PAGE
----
Letter 2 | 26 May 1846 | to Angela Burdett-Coutts, page 6

Charles Dickens

Autograph letter signed, London, 26 May 1846, to Angela Burdett-Coutts

Purchased with the assistance of the Fellows, 1951

MA 1352.58
Item description: 

This letter is the earliest in which Dickens makes reference to the project to create a home for prostitutes and petty miscreants that would become Urania Cottage. Dickens's fourteen-page letter sets out in detail his hopes and plans for the institution: "A woman or girl coming to the Asylum, it is explained to her that she has come there for useful repentance and reform, and because her past way of life has been dreadful in its nature and consequences, and full of affliction, misery, and despair to herself. Never mind Society while she is at that pass. Society has used her ill and turned away from her, and she cannot be expected to take much heed of its rights or wrongs." Dickens never used the term prostitute in any of his letters.

Exhibition section: 


From 1840 Dickens guided the charitable work of philanthropist Angela Burdett-Coutts (1814–1906), the wealthiest heiress in Victorian Britain. Dickens served as her official almoner and helped to assess the merits of the thousands of letters she received from those seeking financial assistance. He also advised on her plan for improved sanitation in the slums of Westminster and drew her attention and support to the Ragged School Union, which provided education to London's poorest children. A pragmatist, Dickens encouraged Burdett-Coutts to direct her philanthropy toward the causes of distress. In 1847 they founded a home, Urania Cottage, in Shepherd's Bush, as a shelter for homeless women—prostitutes or petty criminals who sought to rehabilitate themselves by learning practical skills and developing self-discipline. Many of the women were assisted to eventually emigrate to one of Britain's colonies to begin a new life. For more than ten years, Dickens administered Urania Cottage on behalf of Burdett-Coutts and played an extremely active role in its day-to-day management.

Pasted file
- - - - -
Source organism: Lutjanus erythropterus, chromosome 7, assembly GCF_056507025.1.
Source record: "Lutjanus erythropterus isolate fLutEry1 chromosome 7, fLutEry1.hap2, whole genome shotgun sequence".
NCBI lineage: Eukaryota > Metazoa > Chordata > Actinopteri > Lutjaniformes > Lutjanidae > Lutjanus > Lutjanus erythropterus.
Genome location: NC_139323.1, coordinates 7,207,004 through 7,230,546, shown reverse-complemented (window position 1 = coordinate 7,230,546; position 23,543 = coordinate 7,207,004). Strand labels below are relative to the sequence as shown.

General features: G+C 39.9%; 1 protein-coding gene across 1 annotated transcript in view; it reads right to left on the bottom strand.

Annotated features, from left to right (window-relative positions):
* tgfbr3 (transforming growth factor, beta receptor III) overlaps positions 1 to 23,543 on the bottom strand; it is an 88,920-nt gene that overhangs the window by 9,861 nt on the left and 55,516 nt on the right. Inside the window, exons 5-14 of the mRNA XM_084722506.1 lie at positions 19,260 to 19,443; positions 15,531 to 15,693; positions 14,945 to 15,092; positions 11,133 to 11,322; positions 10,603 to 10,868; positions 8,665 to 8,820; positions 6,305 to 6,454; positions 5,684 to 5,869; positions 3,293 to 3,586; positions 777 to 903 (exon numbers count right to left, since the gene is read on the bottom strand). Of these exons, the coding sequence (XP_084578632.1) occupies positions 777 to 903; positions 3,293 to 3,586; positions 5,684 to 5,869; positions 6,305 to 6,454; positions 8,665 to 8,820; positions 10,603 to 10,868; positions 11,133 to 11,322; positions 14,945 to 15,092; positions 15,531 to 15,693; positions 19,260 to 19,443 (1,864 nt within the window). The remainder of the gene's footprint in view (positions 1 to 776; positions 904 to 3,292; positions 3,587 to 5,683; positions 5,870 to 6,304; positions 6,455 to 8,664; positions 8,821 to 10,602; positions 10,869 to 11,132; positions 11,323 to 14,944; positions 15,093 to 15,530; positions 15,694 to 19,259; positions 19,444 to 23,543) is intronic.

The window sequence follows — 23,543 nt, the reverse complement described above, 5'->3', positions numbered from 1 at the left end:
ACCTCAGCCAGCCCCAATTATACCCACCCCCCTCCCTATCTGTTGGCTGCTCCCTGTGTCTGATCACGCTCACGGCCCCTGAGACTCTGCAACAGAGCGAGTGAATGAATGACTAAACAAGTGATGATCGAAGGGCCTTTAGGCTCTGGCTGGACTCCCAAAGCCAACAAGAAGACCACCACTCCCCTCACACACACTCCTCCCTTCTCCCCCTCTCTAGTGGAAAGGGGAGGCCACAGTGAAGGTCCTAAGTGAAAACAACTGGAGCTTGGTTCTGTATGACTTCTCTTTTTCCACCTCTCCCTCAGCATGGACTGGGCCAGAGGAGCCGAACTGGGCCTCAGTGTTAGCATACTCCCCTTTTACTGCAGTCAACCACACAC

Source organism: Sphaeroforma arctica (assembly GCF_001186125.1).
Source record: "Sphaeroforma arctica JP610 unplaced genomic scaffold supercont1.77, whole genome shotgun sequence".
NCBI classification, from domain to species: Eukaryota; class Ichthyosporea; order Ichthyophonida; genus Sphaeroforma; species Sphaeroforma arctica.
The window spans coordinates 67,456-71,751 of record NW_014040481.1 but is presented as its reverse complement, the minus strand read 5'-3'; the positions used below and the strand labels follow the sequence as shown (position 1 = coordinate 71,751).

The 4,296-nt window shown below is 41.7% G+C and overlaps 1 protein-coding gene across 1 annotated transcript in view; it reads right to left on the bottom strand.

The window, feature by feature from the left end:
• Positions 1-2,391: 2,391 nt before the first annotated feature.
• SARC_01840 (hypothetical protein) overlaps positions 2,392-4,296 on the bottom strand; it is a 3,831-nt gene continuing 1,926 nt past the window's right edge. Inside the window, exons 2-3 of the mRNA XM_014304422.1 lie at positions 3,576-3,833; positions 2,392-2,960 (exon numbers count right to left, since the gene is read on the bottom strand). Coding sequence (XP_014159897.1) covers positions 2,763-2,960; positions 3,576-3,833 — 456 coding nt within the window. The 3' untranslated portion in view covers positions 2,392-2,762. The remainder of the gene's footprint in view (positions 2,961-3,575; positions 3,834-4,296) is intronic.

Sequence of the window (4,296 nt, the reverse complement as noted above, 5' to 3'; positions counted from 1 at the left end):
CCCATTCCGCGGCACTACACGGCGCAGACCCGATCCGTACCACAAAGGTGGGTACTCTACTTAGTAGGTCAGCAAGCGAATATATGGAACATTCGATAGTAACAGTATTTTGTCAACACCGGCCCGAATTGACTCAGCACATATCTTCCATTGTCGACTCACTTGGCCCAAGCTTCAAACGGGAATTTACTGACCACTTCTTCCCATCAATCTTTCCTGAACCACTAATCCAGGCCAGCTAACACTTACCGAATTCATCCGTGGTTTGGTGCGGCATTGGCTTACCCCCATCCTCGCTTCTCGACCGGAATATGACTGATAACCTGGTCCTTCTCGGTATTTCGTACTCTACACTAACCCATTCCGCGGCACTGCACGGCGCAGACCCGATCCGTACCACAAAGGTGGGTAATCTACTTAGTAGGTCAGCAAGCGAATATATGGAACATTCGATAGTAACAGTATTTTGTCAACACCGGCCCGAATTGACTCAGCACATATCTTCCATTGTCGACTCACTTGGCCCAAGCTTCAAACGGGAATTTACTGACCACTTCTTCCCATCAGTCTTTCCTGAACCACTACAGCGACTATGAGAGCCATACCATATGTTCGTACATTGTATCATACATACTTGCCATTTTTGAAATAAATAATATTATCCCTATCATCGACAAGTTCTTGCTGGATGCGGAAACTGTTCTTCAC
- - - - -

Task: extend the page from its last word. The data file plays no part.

pride, her emulation, her sense of shame, her heart, her reason, and her interest, are all appealed to at once, and if she pass through this trial, she must (I believe it to be in the eternal nature of things) rise somewhat in her own self-respect, and give the managers a power of appeal to her, in future, which nothing else could invest them with. I would carry a modification of this Mark System through the whole establishment; for it is its great philosophy and its chief excellence that it is not a mere form or course of training adapted to the life within the house, but is a preparation—which is a much higher consideration—for the right performance of duty outside, and for the formation of habits of firmness and self-restraint. And the more these unfortunate persons were educated in their duty towards Heaven and Earth, and the more they were tried on this plan, the more they would feel that to dream of returning to Society, or of becoming Virtuous Wives, until they had earned a certain gross number of Marks required of everyone without the least